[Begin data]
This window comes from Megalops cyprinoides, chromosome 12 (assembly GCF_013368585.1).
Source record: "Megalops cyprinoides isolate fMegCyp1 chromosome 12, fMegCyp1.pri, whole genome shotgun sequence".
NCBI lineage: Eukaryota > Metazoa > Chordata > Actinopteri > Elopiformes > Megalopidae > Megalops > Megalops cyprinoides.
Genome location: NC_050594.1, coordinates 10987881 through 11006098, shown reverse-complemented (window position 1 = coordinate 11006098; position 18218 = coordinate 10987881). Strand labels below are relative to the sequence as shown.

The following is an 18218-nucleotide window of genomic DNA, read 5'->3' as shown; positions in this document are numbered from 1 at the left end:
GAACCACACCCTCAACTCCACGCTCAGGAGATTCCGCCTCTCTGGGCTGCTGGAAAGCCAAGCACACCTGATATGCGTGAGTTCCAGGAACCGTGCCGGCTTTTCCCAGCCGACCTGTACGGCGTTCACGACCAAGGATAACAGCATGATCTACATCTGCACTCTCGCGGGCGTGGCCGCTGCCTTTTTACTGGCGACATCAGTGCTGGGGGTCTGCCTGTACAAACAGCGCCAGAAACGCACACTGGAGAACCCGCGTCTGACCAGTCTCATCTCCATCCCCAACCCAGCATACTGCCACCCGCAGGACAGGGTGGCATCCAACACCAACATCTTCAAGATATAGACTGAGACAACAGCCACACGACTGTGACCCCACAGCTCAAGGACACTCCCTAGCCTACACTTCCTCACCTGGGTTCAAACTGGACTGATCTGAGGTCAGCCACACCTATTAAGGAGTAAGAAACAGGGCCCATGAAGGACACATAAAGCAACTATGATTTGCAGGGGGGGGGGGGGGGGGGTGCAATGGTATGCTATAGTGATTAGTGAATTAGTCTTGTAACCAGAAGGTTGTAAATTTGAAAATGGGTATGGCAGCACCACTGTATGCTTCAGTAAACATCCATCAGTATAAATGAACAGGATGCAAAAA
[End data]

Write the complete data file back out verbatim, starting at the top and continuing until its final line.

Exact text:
This window comes from Megalops cyprinoides, chromosome 12 (assembly GCF_013368585.1).
Source record: "Megalops cyprinoides isolate fMegCyp1 chromosome 12, fMegCyp1.pri, whole genome shotgun sequence".
NCBI lineage: Eukaryota > Metazoa > Chordata > Actinopteri > Elopiformes > Megalopidae > Megalops > Megalops cyprinoides.
Genome location: NC_050594.1, coordinates 10987881 through 11006098, shown reverse-complemented (window position 1 = coordinate 11006098; position 18218 = coordinate 10987881). Strand labels below are relative to the sequence as shown.

The following is an 18218-nucleotide window of genomic DNA, read 5'->3' as shown; positions in this document are numbered from 1 at the left end:
GAACCACACCCTCAACTCCACGCTCAGGAGATTCCGCCTCTCTGGGCTGCTGGAAAGCCAAGCACACCTGATATGCGTGAGTTCCAGGAACCGTGCCGGCTTTTCCCAGCCGACCTGTACGGCGTTCACGACCAAGGATAACAGCATGATCTACATCTGCACTCTCGCGGGCGTGGCCGCTGCCTTTTTACTGGCGACATCAGTGCTGGGGGTCTGCCTGTACAAACAGCGCCAGAAACGCACACTGGAGAACCCGCGTCTGACCAGTCTCATCTCCATCCCCAACCCAGCATACTGCCACCCGCAGGACAGGGTGGCATCCAACACCAACATCTTCAAGATATAGACTGAGACAACAGCCACACGACTGTGACCCCACAGCTCAAGGACACTCCCTAGCCTACACTTCCTCACCTGGGTTCAAACTGGACTGATCTGAGGTCAGCCACACCTATTAAGGAGTAAGAAACAGGGCCCATGAAGGACACATAAAGCAACTATGATTTGCAGGGGGGGGGGGGGGGGGGTGCAATGGTATGCTATAGTGATTAGTGAATTAGTCTTGTAACCAGAAGGTTGTAAATTTGAAAATGGGTATGGCAGCACCACTGTATGCTTCAGTAAACATCCATCAGTATAAATGAACAGGATGCAAAAA